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The Risk of Reverse Stock Splits

Risk is an important feature of every aspect of our lives. But how much risk is too much? The essential question for any investor. Well today we’re going to explore low priced, high risk stocks. Specifically, those that suffer from an excess of reverse stock splits. Buyer beware!

Before the digital age, stock splits were commonly undertaken so retail investors could invest in the stock, and as such it could have liquidity. But the reason behind that was because brokerage firms would charge more for trading odd lots, or transactions of less than a hundred shares. So, companies would split their shares to make sure the price of an even lot of shares didn’t grow out of the range of retail investors. Nowadays, online brokerages (Like us) charge the same commissions regardless of how many shares are purchased. Besides, stock splits normally involve expensive administration, registration, and regulatory costs that are easily avoidable.

On the flip side, reverse stock splits do the opposite, in decreasing the numbers of shares outstanding and artificially raising the price of the stock. Stocks that do this often do it to keep above mandatory minimums for stock exchanges, which don’t usually allow penny stocks on their platforms, and for mutual funds that typically have such minimums for stocks to be included as well.

Stocks that perform this, in some cases, typically severely declined in value, and are usually known as very risky investments. FINRA has warned investors that, “Reverse splits tend to go hand in hand with low priced, high risk stocks,”. Common examples include companies whose product has failed to pass regulatory hurdles or launch. In their struggle to stay afloat, and listed, they perform a reverse stock split such as 1-for-7 . But since most reverse splits change nothing about the financial situation for the company, many investors see it almost as a death sentence for a stock.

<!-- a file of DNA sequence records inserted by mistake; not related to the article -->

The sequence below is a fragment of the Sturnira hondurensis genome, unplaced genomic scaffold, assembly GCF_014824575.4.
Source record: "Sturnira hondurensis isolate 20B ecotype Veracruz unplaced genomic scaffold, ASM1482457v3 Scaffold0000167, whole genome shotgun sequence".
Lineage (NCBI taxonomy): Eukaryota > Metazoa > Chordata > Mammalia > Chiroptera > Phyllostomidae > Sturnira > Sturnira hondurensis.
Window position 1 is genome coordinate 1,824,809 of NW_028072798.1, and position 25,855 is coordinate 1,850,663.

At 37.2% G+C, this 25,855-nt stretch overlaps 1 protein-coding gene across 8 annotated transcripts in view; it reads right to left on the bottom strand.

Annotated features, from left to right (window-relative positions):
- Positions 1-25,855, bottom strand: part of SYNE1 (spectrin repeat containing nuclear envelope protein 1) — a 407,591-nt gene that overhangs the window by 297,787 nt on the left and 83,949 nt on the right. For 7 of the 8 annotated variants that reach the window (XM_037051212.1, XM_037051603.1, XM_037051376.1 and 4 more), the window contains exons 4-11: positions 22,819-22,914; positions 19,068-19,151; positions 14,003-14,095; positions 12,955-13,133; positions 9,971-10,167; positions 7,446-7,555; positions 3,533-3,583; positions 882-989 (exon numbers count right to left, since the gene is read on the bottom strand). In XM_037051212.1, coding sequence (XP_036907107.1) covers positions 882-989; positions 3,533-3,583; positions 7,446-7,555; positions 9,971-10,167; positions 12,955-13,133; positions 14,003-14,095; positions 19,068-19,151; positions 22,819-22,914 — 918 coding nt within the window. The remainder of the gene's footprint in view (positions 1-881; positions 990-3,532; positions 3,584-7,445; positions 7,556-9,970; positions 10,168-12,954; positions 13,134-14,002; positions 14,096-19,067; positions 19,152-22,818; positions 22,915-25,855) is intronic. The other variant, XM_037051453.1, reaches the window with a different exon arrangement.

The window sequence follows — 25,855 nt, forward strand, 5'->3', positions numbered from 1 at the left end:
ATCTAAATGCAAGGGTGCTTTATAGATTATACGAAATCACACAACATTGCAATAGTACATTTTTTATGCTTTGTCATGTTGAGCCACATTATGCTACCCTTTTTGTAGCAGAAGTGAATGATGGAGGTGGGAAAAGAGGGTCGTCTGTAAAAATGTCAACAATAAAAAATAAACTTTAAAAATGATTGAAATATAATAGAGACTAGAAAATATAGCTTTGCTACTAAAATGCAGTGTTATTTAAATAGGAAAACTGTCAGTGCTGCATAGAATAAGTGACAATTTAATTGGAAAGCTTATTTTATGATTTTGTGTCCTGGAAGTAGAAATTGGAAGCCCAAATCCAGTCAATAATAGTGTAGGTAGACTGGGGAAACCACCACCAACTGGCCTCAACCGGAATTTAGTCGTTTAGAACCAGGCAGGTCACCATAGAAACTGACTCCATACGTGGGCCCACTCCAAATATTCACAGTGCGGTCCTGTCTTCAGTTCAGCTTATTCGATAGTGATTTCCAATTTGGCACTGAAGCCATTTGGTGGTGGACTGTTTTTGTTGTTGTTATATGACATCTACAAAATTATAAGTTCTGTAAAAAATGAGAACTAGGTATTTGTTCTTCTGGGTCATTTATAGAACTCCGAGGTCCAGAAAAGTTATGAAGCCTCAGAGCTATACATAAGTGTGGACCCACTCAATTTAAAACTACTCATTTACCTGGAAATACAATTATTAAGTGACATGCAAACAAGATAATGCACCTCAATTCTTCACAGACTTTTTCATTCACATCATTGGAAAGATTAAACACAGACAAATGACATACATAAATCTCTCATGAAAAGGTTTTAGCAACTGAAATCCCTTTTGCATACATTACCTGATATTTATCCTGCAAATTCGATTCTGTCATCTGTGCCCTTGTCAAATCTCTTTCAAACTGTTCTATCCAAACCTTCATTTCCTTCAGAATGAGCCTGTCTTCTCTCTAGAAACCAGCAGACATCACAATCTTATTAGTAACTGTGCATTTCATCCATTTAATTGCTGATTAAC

But it’s not just those companies that suffer from this malady. Take this stock that suffered no such regulatory burdens. 

Looking at the split history of this company from start to finish, “an original position size of 1000 shares would have turned into 8.50340136054422e-05 today.” This company lost 99.9% of its value in a few years.

 An interesting saga with more to it than just plain business failure.

There are other, less extreme examples however. Back in 2009, a company that was on the verge of financial failure did a 1 for 20 reverse split. Despite getting bailed out, the stock remains down more than 95% from before the financial crisis.

In short, companies who do reverse stock splits from positions of weakness rarely have a reverse stock split affect their returns for the better. If it is done during a time of financial turmoil for the corporation, it is often an omen of impending failure or lack of other options. There are always exceptions, but before you invest usually it’s a good idea to do some deep research on companies that are planning or have recently executed reverse stock splits.

We here at Just2Trade want our traders to be informed before they make their decisions, which is why we advise using our partner site, WhoTrades, among other resources, to keep abreast of financial news and avoid what are often high-risk low-reward situations like these. Risk management has always been and always will continue to be key to success. 

Happy Trading,

The Just2Trade team

  1. No information on this post should be considered an offer to buy or sell a particular type of security.
  2.  Just2Trade Inc is not responsible for any system downtime, performance, accuracy or other issues that may occur when using this product.
  3. This is not an offer or solicitation in any jurisdiction where we are not advertised to do business.
  4. The reverse split “company” was provided as an example and for information purposes only, please do your own research before deciding if investing in a particular company is right for you.

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